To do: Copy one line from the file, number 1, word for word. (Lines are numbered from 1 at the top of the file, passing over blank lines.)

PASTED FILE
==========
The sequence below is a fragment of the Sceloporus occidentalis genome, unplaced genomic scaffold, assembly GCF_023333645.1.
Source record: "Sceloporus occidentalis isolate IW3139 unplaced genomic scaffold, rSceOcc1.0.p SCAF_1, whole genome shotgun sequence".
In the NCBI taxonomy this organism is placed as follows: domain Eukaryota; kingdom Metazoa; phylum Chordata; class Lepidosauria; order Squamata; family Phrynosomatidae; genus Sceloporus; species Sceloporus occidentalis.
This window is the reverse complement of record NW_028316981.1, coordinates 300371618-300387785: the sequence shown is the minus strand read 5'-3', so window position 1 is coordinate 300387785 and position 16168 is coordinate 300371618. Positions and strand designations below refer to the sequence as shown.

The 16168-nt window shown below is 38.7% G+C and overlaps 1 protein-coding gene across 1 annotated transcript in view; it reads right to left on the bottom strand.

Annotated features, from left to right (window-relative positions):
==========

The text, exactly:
The sequence below is a fragment of the Sceloporus occidentalis genome, unplaced genomic scaffold, assembly GCF_023333645.1.